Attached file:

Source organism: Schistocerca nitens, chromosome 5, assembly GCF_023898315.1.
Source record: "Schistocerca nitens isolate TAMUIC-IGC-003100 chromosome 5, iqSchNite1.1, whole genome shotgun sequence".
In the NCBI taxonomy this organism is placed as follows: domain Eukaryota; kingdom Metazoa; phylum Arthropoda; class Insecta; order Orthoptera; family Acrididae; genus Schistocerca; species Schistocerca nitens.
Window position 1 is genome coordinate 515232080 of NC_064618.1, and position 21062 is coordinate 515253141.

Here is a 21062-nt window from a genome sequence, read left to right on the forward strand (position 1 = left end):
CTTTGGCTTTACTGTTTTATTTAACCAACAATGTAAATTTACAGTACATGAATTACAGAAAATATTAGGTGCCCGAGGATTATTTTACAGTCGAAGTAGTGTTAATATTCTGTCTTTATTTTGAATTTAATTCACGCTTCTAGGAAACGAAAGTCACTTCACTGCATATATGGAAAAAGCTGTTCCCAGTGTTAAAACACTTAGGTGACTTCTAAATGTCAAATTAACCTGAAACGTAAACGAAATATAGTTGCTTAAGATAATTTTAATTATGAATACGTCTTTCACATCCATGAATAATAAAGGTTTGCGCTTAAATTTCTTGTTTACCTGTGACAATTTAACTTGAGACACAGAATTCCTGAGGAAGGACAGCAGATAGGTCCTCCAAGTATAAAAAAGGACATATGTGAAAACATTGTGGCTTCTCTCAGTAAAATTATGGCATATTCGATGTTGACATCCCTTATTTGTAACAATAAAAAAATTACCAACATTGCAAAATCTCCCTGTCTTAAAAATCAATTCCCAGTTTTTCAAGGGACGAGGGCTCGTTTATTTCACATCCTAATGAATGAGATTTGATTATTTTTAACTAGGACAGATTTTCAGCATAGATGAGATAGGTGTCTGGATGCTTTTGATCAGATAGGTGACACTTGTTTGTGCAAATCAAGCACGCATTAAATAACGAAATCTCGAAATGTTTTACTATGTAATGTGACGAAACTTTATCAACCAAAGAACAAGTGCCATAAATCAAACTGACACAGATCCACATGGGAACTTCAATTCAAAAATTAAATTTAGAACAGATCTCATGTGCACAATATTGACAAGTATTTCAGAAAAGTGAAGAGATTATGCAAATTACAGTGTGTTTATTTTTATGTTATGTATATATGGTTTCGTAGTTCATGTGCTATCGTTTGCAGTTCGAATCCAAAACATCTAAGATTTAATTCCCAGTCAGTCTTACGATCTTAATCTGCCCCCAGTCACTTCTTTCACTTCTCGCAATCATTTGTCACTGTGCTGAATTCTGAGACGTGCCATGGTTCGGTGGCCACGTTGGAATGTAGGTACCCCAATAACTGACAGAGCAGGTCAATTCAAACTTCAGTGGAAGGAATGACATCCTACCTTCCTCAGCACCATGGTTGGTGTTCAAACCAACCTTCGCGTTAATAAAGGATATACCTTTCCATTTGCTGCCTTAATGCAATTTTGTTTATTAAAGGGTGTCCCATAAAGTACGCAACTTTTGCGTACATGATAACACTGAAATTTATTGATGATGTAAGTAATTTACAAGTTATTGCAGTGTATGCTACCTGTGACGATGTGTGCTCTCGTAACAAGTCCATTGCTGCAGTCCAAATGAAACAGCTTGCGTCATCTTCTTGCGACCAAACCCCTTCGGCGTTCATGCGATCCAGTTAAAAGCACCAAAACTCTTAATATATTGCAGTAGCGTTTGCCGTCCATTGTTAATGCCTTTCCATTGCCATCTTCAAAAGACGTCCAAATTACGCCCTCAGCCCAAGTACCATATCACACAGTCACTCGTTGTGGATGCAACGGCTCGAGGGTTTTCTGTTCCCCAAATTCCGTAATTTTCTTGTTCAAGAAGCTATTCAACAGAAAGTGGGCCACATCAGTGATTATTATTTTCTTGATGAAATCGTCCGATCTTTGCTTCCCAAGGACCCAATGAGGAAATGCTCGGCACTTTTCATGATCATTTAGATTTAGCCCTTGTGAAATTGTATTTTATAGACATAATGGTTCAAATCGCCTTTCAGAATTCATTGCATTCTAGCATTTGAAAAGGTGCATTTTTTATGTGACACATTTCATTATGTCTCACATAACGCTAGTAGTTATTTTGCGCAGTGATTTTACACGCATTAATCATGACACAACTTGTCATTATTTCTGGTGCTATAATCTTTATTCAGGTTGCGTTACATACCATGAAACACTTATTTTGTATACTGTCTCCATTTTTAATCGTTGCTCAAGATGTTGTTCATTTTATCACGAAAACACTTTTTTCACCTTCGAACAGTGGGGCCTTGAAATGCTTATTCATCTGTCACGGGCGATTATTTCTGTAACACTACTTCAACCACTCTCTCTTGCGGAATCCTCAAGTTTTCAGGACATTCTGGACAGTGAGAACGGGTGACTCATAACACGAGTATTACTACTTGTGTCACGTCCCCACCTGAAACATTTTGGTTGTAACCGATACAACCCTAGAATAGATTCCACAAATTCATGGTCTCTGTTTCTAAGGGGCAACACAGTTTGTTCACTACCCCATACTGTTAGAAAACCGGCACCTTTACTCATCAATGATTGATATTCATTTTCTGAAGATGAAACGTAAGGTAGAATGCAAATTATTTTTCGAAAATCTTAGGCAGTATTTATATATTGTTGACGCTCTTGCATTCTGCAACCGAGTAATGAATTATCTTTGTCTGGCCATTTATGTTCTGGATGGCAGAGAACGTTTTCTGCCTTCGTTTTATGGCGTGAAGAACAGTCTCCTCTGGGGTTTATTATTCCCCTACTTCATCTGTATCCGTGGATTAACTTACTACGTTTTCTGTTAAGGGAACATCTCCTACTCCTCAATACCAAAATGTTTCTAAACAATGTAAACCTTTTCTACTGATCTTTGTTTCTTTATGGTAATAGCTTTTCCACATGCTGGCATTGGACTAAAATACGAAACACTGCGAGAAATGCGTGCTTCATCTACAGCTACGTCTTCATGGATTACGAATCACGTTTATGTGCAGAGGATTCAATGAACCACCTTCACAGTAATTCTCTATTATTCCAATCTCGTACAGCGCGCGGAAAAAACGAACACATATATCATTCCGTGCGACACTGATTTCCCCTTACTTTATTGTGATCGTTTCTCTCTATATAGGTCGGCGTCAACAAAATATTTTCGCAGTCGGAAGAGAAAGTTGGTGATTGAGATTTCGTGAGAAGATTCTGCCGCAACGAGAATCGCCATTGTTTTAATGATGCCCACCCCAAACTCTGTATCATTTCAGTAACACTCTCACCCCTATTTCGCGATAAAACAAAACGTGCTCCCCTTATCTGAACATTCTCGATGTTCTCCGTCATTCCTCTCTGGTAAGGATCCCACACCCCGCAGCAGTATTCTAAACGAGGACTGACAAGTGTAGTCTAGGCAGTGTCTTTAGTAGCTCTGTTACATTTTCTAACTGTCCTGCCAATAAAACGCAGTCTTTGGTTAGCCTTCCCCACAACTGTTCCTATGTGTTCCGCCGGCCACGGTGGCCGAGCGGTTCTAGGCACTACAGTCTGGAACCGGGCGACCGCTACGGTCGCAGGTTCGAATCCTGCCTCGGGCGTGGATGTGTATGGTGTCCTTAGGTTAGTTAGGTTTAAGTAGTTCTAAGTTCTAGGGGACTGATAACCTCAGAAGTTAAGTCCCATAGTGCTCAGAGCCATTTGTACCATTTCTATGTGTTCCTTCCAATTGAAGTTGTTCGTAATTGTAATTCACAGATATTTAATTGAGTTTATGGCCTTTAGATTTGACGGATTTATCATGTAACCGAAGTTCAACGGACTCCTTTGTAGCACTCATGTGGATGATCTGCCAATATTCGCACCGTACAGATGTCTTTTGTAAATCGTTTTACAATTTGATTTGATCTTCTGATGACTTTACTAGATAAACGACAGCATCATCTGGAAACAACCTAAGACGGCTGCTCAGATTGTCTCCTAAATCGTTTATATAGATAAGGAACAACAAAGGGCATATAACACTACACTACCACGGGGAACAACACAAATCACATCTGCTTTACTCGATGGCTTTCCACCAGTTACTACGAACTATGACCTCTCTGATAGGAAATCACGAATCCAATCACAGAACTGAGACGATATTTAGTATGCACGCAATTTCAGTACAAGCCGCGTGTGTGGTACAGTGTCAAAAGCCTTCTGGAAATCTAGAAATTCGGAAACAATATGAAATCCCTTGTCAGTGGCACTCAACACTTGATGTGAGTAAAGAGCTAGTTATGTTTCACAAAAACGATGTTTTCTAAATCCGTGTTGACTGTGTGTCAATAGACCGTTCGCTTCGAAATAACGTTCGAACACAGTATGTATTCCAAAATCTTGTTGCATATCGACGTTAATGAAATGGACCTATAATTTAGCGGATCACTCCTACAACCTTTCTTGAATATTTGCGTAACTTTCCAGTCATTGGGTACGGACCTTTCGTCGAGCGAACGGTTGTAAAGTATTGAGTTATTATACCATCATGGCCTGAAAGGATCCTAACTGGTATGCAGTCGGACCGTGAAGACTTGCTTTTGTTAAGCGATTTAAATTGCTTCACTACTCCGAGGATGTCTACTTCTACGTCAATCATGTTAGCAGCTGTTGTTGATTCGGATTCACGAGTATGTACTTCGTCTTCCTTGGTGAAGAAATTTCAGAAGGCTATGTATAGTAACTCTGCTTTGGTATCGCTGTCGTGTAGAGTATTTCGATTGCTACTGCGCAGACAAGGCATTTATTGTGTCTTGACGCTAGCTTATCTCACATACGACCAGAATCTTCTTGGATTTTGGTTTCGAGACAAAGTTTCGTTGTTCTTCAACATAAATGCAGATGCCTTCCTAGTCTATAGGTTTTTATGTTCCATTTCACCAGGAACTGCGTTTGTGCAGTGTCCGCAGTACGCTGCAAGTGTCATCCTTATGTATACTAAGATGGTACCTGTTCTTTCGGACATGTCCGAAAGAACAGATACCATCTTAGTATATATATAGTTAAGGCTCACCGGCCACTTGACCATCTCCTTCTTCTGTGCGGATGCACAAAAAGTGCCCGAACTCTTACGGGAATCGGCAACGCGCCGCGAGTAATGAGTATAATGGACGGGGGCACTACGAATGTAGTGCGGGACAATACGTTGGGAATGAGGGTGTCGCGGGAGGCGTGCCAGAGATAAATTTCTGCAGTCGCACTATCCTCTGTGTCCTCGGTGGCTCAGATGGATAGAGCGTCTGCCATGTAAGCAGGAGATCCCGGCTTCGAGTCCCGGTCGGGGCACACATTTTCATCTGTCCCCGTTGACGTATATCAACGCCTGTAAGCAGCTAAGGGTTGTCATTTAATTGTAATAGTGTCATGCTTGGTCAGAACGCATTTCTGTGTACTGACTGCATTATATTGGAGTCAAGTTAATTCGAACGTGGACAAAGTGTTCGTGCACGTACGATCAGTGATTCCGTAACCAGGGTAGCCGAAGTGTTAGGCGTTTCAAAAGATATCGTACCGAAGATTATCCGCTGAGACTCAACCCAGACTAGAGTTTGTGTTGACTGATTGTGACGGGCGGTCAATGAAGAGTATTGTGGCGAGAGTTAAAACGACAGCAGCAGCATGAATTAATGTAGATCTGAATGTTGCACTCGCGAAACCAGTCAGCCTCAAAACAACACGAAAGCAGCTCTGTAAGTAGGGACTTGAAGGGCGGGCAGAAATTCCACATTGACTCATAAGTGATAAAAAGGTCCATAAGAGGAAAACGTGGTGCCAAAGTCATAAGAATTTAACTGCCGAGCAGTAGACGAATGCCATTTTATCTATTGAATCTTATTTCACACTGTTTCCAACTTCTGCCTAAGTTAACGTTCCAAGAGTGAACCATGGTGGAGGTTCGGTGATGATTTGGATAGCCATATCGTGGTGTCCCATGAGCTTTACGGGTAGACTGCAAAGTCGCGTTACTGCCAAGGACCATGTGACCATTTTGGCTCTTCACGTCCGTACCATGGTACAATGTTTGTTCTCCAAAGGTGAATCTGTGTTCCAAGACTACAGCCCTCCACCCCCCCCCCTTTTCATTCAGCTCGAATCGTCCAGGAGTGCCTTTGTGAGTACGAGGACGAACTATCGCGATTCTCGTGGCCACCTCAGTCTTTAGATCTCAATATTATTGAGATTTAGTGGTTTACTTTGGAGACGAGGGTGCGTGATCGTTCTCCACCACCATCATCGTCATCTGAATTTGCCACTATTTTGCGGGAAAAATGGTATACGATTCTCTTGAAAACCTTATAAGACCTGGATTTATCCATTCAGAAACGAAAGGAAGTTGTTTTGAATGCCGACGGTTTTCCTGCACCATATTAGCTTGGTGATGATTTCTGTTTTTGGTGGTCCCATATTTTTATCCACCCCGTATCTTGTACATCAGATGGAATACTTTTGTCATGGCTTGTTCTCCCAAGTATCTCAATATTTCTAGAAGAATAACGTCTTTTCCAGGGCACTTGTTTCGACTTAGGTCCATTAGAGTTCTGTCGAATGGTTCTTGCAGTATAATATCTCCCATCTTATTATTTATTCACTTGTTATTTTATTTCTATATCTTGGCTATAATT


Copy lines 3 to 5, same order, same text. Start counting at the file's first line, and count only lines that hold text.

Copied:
In the NCBI taxonomy this organism is placed as follows: domain Eukaryota; kingdom Metazoa; phylum Arthropoda; class Insecta; order Orthoptera; family Acrididae; genus Schistocerca; species Schistocerca nitens.
Window position 1 is genome coordinate 515232080 of NC_064618.1, and position 21062 is coordinate 515253141.

Here is a 21062-nt window from a genome sequence, read left to right on the forward strand (position 1 = left end):